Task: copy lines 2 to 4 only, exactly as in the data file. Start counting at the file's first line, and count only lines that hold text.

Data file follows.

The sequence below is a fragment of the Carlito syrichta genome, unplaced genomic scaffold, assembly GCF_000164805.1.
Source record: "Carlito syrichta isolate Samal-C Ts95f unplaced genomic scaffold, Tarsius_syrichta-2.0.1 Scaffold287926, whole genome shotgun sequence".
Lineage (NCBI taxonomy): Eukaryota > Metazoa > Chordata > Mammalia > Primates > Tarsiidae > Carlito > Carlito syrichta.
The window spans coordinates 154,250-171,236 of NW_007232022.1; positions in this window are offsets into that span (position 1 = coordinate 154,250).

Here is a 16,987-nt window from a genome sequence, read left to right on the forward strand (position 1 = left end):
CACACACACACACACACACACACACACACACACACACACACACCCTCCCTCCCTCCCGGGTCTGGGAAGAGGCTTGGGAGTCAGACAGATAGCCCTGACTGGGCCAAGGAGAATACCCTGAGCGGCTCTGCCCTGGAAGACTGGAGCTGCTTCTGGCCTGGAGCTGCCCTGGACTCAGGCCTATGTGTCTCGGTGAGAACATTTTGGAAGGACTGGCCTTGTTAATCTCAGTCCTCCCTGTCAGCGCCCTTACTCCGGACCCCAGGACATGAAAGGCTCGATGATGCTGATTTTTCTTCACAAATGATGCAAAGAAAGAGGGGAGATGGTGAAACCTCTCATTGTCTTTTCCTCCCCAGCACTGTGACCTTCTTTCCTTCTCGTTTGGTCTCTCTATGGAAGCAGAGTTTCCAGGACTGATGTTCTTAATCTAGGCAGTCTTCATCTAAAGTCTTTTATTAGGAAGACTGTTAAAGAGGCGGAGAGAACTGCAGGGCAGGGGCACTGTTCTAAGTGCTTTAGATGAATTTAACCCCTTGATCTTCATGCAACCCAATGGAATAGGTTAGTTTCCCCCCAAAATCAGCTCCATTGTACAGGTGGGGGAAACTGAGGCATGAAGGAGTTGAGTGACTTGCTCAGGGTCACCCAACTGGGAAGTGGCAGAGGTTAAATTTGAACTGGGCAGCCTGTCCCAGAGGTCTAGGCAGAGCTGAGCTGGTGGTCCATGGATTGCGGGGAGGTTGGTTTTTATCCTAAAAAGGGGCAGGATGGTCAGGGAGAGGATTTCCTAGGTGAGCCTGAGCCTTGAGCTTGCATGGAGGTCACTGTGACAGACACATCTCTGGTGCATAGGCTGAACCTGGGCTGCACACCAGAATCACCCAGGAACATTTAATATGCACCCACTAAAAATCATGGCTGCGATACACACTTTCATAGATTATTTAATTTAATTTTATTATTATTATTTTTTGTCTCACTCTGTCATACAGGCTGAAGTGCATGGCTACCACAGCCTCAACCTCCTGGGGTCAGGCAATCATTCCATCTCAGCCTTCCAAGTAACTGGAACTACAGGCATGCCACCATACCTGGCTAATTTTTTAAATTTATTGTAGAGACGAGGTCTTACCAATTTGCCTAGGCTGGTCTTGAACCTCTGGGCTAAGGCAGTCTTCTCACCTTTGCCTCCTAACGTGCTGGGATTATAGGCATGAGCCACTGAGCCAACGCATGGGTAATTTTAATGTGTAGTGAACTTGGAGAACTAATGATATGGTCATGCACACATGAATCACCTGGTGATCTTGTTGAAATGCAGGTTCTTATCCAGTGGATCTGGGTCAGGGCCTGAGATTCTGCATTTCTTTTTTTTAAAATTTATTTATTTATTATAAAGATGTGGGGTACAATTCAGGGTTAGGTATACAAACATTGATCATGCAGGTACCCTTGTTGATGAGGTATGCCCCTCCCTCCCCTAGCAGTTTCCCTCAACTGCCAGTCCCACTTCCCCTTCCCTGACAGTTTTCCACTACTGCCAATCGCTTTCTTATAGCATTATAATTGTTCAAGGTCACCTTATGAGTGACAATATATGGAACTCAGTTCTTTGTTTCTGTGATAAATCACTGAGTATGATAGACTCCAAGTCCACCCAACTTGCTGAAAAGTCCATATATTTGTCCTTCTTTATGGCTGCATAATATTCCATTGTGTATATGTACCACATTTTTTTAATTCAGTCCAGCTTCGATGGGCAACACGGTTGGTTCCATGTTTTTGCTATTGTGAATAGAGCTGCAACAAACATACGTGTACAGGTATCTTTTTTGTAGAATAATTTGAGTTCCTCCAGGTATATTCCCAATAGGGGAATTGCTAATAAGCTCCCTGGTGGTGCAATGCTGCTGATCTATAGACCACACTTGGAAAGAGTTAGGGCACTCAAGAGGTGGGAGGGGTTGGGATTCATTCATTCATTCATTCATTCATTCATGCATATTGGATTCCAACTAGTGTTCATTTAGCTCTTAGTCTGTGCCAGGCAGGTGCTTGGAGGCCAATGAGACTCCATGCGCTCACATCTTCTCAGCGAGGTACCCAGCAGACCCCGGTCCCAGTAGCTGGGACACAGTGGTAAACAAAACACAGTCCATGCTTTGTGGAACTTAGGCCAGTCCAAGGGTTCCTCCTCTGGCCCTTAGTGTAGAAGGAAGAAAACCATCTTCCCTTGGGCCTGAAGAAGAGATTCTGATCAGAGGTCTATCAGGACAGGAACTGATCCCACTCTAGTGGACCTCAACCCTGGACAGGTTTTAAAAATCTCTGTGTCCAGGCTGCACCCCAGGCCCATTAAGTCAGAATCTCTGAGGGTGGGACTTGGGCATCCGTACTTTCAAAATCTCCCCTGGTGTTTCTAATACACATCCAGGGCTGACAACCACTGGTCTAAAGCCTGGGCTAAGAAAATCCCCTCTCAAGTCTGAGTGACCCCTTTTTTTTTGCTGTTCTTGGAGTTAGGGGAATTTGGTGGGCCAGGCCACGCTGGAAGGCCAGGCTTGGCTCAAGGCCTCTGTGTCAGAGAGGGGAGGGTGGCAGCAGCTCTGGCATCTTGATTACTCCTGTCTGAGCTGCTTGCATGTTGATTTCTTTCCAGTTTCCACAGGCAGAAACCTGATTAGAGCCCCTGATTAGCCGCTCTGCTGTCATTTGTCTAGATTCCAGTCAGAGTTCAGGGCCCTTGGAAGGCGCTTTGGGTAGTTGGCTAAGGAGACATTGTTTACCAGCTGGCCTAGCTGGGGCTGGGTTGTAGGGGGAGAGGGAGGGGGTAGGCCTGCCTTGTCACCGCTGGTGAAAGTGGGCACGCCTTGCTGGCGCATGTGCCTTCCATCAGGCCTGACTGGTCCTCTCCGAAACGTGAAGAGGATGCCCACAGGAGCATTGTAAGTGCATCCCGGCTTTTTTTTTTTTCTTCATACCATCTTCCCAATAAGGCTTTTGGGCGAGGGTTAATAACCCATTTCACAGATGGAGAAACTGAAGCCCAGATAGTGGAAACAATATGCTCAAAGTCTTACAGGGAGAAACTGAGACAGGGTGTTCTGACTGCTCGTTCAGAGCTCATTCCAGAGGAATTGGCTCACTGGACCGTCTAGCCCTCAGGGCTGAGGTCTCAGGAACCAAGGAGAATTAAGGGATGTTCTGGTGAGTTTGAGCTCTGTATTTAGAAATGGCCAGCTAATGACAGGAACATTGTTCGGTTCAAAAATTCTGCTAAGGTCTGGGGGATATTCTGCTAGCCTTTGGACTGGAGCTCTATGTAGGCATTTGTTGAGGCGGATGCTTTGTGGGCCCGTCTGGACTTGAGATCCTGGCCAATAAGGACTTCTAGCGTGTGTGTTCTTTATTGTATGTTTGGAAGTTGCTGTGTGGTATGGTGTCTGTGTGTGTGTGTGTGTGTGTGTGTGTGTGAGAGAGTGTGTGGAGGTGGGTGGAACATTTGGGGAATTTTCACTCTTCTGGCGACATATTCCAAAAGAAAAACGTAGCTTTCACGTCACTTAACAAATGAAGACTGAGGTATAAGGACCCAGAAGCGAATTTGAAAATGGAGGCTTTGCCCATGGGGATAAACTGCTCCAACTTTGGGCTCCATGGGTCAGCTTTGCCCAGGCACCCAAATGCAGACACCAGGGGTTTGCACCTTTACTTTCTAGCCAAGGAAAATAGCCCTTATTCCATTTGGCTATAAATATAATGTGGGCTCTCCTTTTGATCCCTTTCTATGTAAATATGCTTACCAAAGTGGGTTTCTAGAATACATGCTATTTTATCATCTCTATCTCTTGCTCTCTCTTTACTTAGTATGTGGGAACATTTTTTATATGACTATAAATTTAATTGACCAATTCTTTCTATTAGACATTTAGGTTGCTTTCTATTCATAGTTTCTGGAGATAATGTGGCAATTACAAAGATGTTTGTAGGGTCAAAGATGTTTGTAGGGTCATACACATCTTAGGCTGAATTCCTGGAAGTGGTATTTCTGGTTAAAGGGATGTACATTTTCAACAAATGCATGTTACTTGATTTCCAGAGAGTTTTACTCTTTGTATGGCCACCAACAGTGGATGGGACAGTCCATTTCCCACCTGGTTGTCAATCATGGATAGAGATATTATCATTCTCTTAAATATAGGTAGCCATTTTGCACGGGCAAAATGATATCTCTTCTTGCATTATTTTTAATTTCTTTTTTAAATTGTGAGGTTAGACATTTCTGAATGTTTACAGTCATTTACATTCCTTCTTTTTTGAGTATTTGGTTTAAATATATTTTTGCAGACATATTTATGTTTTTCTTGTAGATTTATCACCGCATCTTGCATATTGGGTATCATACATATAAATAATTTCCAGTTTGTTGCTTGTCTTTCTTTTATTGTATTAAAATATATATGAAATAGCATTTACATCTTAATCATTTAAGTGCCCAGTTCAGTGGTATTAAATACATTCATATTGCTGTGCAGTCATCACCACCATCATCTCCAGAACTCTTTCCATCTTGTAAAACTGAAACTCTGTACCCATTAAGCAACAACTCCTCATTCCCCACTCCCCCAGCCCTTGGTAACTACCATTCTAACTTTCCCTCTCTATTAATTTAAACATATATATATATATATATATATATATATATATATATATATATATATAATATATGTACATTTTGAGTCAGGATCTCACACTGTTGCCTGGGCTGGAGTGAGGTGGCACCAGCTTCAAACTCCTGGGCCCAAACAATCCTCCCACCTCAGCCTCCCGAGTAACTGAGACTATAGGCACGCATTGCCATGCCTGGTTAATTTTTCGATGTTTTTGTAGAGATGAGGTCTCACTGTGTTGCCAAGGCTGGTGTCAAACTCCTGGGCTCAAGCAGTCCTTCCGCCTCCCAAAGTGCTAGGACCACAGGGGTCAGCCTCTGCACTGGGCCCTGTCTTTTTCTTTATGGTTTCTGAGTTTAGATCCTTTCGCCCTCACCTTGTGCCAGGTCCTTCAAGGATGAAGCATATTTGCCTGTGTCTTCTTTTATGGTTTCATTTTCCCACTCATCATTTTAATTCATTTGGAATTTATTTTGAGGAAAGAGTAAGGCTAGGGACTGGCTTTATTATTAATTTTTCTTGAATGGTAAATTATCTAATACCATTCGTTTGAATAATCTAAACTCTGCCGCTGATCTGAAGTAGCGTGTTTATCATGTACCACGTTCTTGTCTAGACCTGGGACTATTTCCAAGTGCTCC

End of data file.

Source record: "Carlito syrichta isolate Samal-C Ts95f unplaced genomic scaffold, Tarsius_syrichta-2.0.1 Scaffold287926, whole genome shotgun sequence".
Lineage (NCBI taxonomy): Eukaryota > Metazoa > Chordata > Mammalia > Primates > Tarsiidae > Carlito > Carlito syrichta.
The window spans coordinates 154,250-171,236 of NW_007232022.1; positions in this window are offsets into that span (position 1 = coordinate 154,250).